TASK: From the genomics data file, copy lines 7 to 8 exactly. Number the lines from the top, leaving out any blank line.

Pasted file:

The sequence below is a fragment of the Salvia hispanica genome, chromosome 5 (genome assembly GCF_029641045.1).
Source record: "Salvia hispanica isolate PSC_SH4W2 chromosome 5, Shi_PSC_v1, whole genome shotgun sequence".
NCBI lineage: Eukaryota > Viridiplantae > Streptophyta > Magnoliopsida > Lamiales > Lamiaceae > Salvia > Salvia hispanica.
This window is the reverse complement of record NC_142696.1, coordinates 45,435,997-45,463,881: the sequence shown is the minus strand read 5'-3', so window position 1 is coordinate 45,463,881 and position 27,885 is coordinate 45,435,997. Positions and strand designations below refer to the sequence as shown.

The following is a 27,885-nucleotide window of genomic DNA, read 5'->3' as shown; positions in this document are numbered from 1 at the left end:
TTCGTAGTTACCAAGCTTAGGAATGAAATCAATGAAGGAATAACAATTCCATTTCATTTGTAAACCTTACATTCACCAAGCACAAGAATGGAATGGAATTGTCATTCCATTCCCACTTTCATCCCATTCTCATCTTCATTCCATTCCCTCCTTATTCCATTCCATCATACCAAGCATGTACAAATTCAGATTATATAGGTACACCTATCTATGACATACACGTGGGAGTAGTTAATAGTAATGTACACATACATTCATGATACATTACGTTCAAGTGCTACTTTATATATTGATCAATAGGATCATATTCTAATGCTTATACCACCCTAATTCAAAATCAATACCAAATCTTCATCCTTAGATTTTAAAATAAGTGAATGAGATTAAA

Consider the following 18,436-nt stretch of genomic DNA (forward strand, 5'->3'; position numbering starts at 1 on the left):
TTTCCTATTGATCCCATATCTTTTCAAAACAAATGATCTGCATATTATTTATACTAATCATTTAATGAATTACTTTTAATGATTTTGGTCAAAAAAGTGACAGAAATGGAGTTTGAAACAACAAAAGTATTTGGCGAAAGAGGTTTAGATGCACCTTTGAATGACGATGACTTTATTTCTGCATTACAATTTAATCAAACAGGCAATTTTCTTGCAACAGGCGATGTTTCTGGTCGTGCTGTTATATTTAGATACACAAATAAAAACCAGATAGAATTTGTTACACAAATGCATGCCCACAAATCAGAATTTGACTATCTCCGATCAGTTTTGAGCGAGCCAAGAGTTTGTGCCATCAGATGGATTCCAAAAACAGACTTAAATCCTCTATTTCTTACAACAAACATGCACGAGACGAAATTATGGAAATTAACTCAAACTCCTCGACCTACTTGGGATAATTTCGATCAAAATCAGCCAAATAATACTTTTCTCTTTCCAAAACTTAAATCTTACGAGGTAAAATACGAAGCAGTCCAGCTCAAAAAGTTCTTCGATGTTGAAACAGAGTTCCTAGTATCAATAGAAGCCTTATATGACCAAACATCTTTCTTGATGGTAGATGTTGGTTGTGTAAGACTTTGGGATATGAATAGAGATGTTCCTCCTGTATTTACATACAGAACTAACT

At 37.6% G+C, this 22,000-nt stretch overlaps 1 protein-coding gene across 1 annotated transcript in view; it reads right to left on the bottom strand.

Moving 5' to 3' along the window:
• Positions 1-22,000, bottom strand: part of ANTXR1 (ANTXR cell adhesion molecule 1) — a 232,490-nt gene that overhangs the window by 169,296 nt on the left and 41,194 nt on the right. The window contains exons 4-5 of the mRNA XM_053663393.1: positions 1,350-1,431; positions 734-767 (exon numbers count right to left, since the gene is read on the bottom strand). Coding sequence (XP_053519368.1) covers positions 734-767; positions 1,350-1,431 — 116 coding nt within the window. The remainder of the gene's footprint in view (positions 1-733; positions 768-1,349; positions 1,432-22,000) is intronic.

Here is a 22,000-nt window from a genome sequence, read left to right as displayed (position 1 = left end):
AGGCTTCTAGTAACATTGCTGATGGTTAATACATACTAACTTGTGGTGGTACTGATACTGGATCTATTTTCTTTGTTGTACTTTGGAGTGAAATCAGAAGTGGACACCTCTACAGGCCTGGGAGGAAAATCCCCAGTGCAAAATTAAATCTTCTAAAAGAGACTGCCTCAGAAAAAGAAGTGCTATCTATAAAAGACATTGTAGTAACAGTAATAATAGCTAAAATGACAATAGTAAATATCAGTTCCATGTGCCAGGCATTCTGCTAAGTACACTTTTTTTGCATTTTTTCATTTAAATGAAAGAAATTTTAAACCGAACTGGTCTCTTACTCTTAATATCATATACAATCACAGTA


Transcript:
Consider the following 18,436-nt stretch of genomic DNA (forward strand, 5'->3'; position numbering starts at 1 on the left):
TTTCCTATTGATCCCATATCTTTTCAAAACAAATGATCTGCATATTATTTATACTAATCATTTAATGAATTACTTTTAATGATTTTGGTCAAAAAAGTGACAGAAATGGAGTTTGAAACAACAAAAGTATTTGGCGAAAGAGGTTTAGATGCACCTTTGAATGACGATGACTTTATTTCTGCATTACAATTTAATCAAACAGGCAATTTTCTTGCAACAGGCGATGTTTCTGGTCGTGCTGTTATATTTAGATACACAAATAAAAACCAGATAGAATTTGTTACACAAATGCATGCCCACAAATCAGAATTTGACTATCTCCGATCAGTTTTGAGCGAGCCAAGAGTTTGTGCCATCAGATGGATTCCAAAAACAGACTTAAATCCTCTATTTCTTACAACAAACATGCACGAGACGAAATTATGGAAATTAACTCAAACTCCTCGACCTACTTGGGATAATTTCGATCAAAATCAGCCAAATAATACTTTTCTCTTTCCAAAACTTAAATCTTACGAGGTAAAATACGAAGCAGTCCAGCTCAAAAAGTTCTTCGATGTTGAAACAGAGTTCCTAGTATCAATAGAAGCCTTATATGACCAAACATCTTTCTTGATGGTAGATGTTGGTTGTGTAAGACTTTGGGATATGAATAGAGATGTTCCTCCTGTATTTACATACAGAACTAACT